Hartford, Connecticut, April 18, 2018—Year after year, the Trinity International Hip-Hop Festival celebrates the power of hip-hop as an educational tool and source of cultural identity for artists, educators, scholars, and organizers from around the world. To this day, it remains the biggest and longest-running festival of its kind hosted by a U.S. college/university. Mainly organized by the Trinity Chapter of Temple of Hip Hop, the 13th festival took place the weekend of April 6 through 8.
Every year, Temple of Hip Hop student organizers choose a theme for the festival, which is usually an outgrowth of what’s been happening on campus. As a result, this year’s theme was “Free Speech, Censorship, and Protest.” Three panels and one lecture examined this theme in depth. On Friday, April 6, Jesse Benjamin of Kennesaw State University kicked off the festival with a riveting lecture titled, “Taking Hip Hop Human Rights to the Root, From Columbus to Cointelpro: Resisting the Invention of Humans Without Rights.” Later that day, more than 90 people packed Rittenberg Lounge for a panel discussion moderated by Msia Clark (Howard University) featuring Emile YX? (South Africa), Dana Burton (China), and MC Pous (China). On Saturday, April 7, hip-hop pioneers DJ Stretch Armstrong and Pete Nice, along with hip-hop journalist/author Brian Coleman, addressed free speech by talking about the early years of hip-hop fliers. This discussion preceded a politically charged panel that looked at the connection between hip-hop, free speech, and censorship in Cuba featuring hip-hop artists Escuadron Patriota and David Omni.
Friday night’s hip-hop dance competition and exhibition once again proved that this element of hip-hop culture is thriving locally, nationally, and internationally. More than 300 people found themselves in the Washington Room to watch hip-hop dancers of all styles compete to the music coming from the turntables of DJ L.I.D. (San Diego) and DJ Stealth (Hartford). The All Styles competition saw the Squirrel Squad (Connecticut) battle and defeat Fire Squad (Connecticut) to claim the $800 prize money. A special exhibition by b-boys Phil Wizard (Canada) and Lokito (USA) took place before NYC, featuring Pop, Gravity, and A-Rod, claimed victory over the Dynamic Rockers, another b-boy crew from New York City, to win the $600 prize money.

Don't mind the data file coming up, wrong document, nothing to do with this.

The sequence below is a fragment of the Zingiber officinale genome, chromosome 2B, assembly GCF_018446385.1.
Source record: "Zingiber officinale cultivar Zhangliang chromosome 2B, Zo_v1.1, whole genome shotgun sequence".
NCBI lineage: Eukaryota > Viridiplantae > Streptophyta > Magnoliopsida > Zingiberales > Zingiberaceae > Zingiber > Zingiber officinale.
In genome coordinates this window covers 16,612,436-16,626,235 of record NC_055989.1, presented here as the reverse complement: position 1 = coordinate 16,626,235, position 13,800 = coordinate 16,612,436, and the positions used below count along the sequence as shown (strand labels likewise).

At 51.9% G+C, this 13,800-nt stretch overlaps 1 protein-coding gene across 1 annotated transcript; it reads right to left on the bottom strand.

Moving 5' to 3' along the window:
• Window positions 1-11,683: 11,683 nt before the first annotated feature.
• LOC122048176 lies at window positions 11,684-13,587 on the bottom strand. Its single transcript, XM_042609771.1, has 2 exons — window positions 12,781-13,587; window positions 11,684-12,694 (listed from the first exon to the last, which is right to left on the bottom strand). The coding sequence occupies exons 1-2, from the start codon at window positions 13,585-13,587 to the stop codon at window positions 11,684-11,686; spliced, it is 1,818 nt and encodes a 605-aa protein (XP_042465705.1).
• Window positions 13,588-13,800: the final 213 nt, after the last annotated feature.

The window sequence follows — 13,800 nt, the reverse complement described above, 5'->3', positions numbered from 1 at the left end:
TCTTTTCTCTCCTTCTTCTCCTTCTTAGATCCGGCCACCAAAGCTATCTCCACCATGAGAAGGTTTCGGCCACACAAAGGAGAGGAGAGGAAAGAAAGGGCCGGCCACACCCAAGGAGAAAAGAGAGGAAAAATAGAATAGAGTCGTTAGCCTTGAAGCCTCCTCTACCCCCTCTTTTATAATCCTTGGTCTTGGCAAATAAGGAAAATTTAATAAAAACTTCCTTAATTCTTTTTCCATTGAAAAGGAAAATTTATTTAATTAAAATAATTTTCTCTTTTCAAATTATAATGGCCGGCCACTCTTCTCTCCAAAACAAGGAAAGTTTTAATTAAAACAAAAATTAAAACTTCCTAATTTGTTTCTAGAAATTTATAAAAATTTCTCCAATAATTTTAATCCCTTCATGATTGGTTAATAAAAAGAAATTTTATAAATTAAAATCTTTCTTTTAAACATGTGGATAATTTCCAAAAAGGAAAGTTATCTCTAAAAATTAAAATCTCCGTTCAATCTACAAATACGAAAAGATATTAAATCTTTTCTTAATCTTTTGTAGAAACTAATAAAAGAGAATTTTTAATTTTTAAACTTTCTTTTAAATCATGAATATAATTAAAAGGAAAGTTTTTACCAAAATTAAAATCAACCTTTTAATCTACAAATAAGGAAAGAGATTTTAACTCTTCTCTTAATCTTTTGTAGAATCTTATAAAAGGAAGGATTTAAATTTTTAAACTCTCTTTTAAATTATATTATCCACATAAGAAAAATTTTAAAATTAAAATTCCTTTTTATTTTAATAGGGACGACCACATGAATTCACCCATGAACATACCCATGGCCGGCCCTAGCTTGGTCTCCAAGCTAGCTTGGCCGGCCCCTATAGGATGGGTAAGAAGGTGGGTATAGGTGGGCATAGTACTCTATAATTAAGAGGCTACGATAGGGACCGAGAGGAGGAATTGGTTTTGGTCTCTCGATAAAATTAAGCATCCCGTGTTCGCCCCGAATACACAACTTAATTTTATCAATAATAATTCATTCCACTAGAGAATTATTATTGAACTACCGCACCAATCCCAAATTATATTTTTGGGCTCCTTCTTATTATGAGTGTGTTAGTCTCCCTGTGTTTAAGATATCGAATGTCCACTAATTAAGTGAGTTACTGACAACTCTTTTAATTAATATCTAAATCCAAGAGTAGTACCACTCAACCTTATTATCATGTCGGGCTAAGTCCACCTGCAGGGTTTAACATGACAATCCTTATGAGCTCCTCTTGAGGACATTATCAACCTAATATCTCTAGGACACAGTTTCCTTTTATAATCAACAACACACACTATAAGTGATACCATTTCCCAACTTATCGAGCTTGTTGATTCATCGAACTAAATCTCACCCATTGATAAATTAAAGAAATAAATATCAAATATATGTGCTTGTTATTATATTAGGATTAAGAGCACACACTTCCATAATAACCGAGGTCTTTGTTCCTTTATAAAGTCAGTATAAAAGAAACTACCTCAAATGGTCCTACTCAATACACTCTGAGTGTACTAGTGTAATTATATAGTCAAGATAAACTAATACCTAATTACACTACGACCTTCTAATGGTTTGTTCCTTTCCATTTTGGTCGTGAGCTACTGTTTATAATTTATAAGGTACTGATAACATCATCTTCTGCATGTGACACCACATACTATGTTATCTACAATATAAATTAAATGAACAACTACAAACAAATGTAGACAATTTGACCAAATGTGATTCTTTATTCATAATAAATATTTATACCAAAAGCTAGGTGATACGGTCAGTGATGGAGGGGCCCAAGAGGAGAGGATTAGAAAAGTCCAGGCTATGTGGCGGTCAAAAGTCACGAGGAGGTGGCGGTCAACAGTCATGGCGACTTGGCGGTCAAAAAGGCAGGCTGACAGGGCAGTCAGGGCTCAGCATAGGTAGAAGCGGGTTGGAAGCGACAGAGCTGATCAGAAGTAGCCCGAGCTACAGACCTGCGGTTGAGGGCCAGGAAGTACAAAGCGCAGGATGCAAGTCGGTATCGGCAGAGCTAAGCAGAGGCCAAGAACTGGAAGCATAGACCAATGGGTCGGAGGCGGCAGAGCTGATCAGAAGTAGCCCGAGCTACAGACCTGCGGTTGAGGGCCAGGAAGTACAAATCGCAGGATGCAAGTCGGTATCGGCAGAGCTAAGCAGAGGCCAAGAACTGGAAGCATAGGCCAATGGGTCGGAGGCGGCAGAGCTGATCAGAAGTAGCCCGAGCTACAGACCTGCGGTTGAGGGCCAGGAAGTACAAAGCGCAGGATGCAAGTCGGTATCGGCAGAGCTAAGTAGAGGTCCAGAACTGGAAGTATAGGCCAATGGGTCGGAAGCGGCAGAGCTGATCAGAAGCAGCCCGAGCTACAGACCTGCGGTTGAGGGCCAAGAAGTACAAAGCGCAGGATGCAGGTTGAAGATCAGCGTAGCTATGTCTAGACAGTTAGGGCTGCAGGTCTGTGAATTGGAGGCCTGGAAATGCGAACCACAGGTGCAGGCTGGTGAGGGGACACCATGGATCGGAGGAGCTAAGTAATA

Saturday was a jam-packed day of events held both indoors and outdoors. At Gates Quad, the live graffiti exhibition featured Brazilian graffiti writer Marcelo Ment, Lindaluz Carrillo (Hartford), Wiley (Hartford), and five other Connecticut writers. While the graffiti writers were showcasing their spray-painting talents, more than 70 young people of all ages were participating in the festival’s annual Youth 4 Change conference. The conference consisted of a series of workshops on the history of African diaspora music, song writing and the music industry, and dance facilitated by Project South (Atlanta), Keysha Freshh (Canada), Angyil McNeal (Kansas City), and Studio860 (Hartford) and performances by DJ Henny Red (New Haven), YouMedia (Hartford), and Youthful Expressions (Hartford). ‘The Cave Patio Showcase” came after the Youth 4 Change conference as rappers joined co-hosts Self Suffice and Versatile Poetiq, along with DJ Stealth on the 1s and 2s, for performances by DJ Trouble Kidd (Jervon Adams Jr. ’20, Trinity College) and Klein Fortuin (South Africa), among many others. Between performances, the SELF CTRL Band (Josh Michtom on bass, Sam King on drums, Malibongwe Thwala ’17 on guitar, and Tang $auce on cornet) kept the positive vibes going strong.